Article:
Welcome to the second half of my stop of the blog tour for Kathryn McMaster’s latest true crime novel Blackmail, Sex and Lies. If you haven’t done so already, please check out Part 1 – but don’t forget to make it all the way to the bottom of the page for info on how to enter to win an eBook copy (open internationally, ends 12/16/2017)!
Title: Blackmail, Sex, and Lies: A Victorian True Crime Thriller
Author: Kathryn McMaster
Publisher: Drama Llama Press
Publication Date: August 30, 2017
Genre: Fiction, Historical Fiction, Murder Mystery
Themes: Toxic Relationships, Romance, Arsenic Poisoning, Class Stratified Society, True Crime
Features: Historical Documents, Archival Photographs
Blackmail, Sex and Lies is a story of deception, scandal, and fractured traditional Victorian social values. It is the tale of a naïve, young woman caught up in a whirlwind romance with a much older man. However, both have personality flaws that result in poor choices, and ultimately lead to a tragic end.
For 160 years, people have believed Madeleine Smith to have been guilty of murder. But was she? Could she have been innocent after all?
This Victorian murder mystery, based on a true story, takes place in Glasgow, Scotland, 1857. It explores the disastrous romance between the vivacious socialite, Madeleine Hamilton Smith, and her working class lover, Pierre Emile L’Angelier.
After a two-year torrid, and forbidden relationship with L’Angelier, that takes place against her parents’ wishes, the situation changes dramatically when William Minnoch enters the scene. This new man in Madeleine’s life is handsome, rich, and of her social class. He is also a man of whom her family approve.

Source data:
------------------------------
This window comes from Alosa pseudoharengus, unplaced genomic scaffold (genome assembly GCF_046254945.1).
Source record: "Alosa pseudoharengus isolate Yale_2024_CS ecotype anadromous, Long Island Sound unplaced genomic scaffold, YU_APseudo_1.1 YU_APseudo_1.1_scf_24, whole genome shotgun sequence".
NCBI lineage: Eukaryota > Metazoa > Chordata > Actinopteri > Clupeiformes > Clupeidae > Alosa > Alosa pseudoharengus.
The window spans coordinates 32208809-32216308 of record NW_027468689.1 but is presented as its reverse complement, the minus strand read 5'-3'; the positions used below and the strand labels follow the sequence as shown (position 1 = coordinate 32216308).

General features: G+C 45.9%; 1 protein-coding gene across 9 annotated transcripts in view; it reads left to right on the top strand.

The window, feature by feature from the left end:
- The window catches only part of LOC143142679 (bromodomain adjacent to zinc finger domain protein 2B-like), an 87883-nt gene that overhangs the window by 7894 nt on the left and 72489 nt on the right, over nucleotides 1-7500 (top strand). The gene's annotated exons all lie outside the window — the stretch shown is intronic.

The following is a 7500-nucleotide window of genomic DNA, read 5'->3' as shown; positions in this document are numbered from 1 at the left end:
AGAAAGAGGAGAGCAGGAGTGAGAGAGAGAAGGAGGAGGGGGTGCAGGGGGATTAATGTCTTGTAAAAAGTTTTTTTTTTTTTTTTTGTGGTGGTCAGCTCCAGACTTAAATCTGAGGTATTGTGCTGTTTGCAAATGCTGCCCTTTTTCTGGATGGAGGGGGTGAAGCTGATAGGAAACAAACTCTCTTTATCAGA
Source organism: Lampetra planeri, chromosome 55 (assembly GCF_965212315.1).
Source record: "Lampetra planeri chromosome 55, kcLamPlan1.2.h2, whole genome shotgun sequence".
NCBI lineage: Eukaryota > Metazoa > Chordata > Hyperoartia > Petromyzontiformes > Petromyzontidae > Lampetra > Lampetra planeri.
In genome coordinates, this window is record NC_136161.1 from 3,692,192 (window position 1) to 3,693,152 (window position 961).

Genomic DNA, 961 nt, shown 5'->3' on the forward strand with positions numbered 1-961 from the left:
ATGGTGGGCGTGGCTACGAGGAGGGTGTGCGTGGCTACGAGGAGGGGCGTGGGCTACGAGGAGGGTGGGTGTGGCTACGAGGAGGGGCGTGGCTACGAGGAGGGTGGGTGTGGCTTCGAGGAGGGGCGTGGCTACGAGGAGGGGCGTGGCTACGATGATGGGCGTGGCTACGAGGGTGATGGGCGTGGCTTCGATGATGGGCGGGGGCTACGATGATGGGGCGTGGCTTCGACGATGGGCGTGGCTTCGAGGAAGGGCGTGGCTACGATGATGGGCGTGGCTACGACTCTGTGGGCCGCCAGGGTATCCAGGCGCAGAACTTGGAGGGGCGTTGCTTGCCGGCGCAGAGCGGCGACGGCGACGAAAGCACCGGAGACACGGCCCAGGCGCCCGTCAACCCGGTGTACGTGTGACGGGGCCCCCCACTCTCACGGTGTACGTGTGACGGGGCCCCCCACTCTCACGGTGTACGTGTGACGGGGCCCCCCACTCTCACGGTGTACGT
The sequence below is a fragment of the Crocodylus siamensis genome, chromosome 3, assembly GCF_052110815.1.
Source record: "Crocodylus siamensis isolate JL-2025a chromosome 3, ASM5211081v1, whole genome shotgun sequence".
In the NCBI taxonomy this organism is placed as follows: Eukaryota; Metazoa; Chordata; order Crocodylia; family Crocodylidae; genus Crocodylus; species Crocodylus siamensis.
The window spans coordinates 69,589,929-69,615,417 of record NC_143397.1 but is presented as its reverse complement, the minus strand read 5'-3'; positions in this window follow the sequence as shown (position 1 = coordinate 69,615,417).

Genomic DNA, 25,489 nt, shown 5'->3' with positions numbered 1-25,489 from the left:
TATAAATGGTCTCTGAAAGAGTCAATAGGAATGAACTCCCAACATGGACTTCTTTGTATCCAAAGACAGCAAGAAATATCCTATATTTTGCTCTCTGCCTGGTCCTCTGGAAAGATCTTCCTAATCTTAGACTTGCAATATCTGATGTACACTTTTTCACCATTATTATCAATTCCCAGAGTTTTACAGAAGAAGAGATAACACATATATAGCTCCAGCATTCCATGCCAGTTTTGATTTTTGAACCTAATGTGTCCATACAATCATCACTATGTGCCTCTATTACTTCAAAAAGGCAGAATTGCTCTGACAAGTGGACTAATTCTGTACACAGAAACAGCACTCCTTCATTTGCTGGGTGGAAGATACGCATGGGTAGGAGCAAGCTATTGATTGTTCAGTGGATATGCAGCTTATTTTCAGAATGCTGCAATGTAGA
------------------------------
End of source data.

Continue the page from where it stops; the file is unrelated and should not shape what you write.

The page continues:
Sadly, insane jealous rages, and threats of blackmail, are suddenly silenced by an untimely death.
Purchase from Amazon UK – https://www.amazon.co.uk/Blackmail-Sex-Lies-Victorian-Mystery-ebook/dp/B0758DV8CY
Purchase from Amazon.com – https://www.amazon.com/Blackmail-Sex-Lies-Victorian-Mystery-ebook/dp/B0758DV8CY/
If there are two genres I love to read they’re true crime and historical fiction, so having them put together in a single book was an absolute treat. Now add in the fact that Mimi and Emile’s letters, as well as archival photographs, were interspersed throughout the text and that little part of my historian/ librarian brain that craves provenance and evidence does a super excited happy dance! This book was the perfect balance between fact and fiction, giving us not only an evidentiary exploration of the events leading up to Emile L’Angelier’s death but also a gripping read with characters and settings that are bound to suck you in.
Given the depth and subject matter of this book, I was surprised at how easy it was read and how quickly it flew by (and by that I mean how I didn’t notice the time ticking by before my husband hit me with a pillow at 2AM and told me to go to sleep whilst I was caught up in the reading). I’m not normally a fan of alternating perspectives, but the switch between Emile and Madeline points of view created both tension and balance as the story advanced towards to the trial of the century. The structure really played into the true crime genre, giving it the feel of arguments being presented by both sides in the court room, and added an air of objectivity to a story that could have been incredibly biased if only told from one perspective or the other. The shorter segments and natural gaps between the lovers meetings helped to advance the plot naturally, and those moments that felt a little slower were compensated for by the fact that they were packed full of introspection and essential character building. The inclusion of the letters also works wonders, as it allows a glimpse into the long forgotten psyche of these people, while simultaneously allowing the readers a chance to feel the ebb and flow of a romance that once burned bright.